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Wade Boggs: Hall of Fame 2005

Scrawny kid makes it big

Wade Boggs reflects on starting his career in the Boston organization as a 1976 draftee and playing for the Red Sox from 1982-92 before leaving after a contract dispute and signing with the Yankees.

By MARC TOPKIN, Times Staff Writer
Published July 31, 2005

When I first started out in the Red Sox organization, my manager at Elmira, Dick Berardino, had called the front office in August and said that we've got to send this kid home, that he's not cutting it. I wound up hitting .263 that year and I was a skinny, scrawny kid.

They all collectively said, well, give him another year and see what happens. I kept going through the minor leagues and finishing second in batting title races and then in '81 eventually won it (at Triple-A Pawtucket with a .335 average). I think that year they called up nine guys. I wasn't one, so I went home and decided that I'd better go to winter ball to try to get better.

I went to spring training in '82 with the big club, walked in, the very first guy I see when I walk in the clubhouse in Winter Haven is Carl Yastrzemski. And I went over to shake his hand and he just kept walking.

The day before we broke spring training at Al Lopez (Field), we were playing the Reds, they called me over and said, congratulations, you're going north with us. So that was the beginning of fulfilling the dream. It took 51/2 years, but I made it.

I was on the team and I didn't care, but I hated to pinch-hit. We get to June and Carney Lansford breaks his ankle and that sort of starts the whole ball rolling. Now I was the guy. We were playing Milwaukee, Paul Molitor and Robin Yount were the first two hitters, and the first two ground balls hit to me were right through my legs. Then we had two outs and Gorman Thomas hit me a ground ball, and I threw to first and got a standing ovation, so I said, boy, these people love me already. . . .

I started winning batting titles and sort of became a poster child for the players association because they always wanted me to go to arbitration because of my stats and various things like that. I was trying to negotiate a long-term deal to sort of develop some type of security. I think my first seven or eight contracts were one-year deals and then finally I signed a three-year deal that took me into the last contract that I had in Boston.

My best day with the Red Sox? Let's see, I would have to say Game 7 of the '86 playoffs against Anaheim when we won, to go to the World Series because that's why you play the game is to go to the World Series. '86 was the start of our run because up until then, we were finishing in fourth and fifth place and really weren't very good. And from where we came, from that 3-1 deficit and then beating California and then making it to the World Series, I mean, you sit there and you walk into Shea Stadium and you're in the World Series, and it's like, wow.

The death of my mother during the 1986 season was the worst. It seems like everything bad happened in one year, in '86. Everything was all balled up in one year. Watching Jesse Orosco throw that glove up (when the Mets came back to beat the Red Sox in the World Series).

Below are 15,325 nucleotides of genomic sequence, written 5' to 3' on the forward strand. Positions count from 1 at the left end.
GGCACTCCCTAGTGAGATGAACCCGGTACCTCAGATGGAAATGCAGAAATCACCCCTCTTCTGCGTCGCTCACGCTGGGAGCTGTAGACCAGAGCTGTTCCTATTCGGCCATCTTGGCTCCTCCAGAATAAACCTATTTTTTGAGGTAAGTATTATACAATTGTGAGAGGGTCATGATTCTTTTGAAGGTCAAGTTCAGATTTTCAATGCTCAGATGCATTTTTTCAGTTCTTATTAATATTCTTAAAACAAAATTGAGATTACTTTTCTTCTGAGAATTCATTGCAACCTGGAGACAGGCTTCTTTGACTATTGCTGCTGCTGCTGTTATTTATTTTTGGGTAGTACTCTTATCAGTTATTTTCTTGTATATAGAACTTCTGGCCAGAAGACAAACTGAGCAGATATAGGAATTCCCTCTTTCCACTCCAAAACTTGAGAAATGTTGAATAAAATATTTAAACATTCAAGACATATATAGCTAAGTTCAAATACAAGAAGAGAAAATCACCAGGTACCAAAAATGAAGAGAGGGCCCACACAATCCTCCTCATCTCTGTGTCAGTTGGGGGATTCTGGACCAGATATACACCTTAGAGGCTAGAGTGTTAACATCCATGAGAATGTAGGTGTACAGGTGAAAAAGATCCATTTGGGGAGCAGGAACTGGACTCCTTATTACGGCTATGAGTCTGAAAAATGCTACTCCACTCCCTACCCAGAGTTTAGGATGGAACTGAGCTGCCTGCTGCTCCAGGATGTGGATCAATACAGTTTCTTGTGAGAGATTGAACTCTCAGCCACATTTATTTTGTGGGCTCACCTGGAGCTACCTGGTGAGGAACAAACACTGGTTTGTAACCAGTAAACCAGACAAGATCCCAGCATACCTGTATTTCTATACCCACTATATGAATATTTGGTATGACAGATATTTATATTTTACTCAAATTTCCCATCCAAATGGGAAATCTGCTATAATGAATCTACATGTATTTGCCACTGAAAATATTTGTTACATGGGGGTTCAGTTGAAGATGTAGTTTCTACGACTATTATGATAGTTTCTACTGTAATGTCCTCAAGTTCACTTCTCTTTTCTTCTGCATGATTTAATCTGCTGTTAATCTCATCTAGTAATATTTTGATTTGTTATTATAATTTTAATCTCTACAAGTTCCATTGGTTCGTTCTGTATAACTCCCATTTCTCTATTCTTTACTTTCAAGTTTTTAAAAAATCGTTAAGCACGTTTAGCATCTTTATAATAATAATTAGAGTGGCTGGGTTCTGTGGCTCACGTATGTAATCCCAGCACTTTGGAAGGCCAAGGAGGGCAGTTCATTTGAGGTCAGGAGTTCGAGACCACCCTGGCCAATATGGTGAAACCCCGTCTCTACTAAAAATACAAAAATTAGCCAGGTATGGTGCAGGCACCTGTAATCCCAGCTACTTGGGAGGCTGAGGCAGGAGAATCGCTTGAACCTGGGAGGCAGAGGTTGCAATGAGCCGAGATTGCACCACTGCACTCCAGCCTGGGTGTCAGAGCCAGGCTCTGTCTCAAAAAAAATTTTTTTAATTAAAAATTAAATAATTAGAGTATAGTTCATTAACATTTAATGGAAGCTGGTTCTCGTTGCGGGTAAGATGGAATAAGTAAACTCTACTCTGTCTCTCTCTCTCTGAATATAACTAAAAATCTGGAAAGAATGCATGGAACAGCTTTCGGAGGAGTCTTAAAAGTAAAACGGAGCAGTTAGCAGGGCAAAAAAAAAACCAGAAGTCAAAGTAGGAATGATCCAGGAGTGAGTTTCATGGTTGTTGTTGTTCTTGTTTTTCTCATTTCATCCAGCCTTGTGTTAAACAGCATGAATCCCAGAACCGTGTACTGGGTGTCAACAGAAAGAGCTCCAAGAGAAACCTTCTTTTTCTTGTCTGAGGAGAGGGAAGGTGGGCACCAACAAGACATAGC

But in '88 and then '90 we went back to the playoffs and we just ran up against buzz saws in those two years, those big powerful Oakland teams.

I loved playing in Boston. We lived just north of Boston and had so many great friends. Everybody goes, well, the media was so tough. I didn't know any different because I had come from the minor leagues where there was one guy and you might talk to him once a month. I think the one reason why the media liked me was because I was honest.

TOP FIVE MOMENTS WITH THE RED SOX

April 19, 1982: The pride of Tampa's Plant High makes his major-league debut at Baltimore's Memorial Stadium in the second game of a doubleheader. Starting at first base, Boggs goes 0-for-4 against starter Dennis Martinez and reliever Sammy Stewart.

April 26, 1982: Boggs gets his first hit, a single off White Sox starter Rich Dotson in the first game of a doubleheader at Comiskey Park. Less than a month later, Boggs gets his first homer, a game-winner in the bottom of the 11th against Detroit's Dave Tobik.

May 20, 1986: Boggs collects his first five-hit game, going 5-for-6 with four singles and a double against the Twins at Fenway. Against the Twins 11 days later, he goes 5-for-5 with four singles and a double. Only once more (for the Yankees vs. Oakland in 1991) does he get five hits in a game.

1987: Which day? All of them. Boggs has the best all-around season of his career. He hits .363 to win his third consecutive AL batting crown. He has 200 hits and 105 walks with only 48 strikeouts, 40 doubles, six triples, a career-high 24 homers, 89 RBIs (despite batting leadoff most of the time) and 108 runs. It should be noted Boggs considers 1985 (.368, 240 hits) his best season.

Oct. 27, 1986: It's not a favorite moment of Boggs, but the sight of him sitting on a bench with tears in his eyes is memorable. Boggs goes 1-for-4, and the Red Sox fall to the Mets in Game 7 of the World Series, one game after the infamous Bill Buckner blunder. Boggs' championship ring would have to wait.

[Last modified July 31, 2005, 01:33:10]


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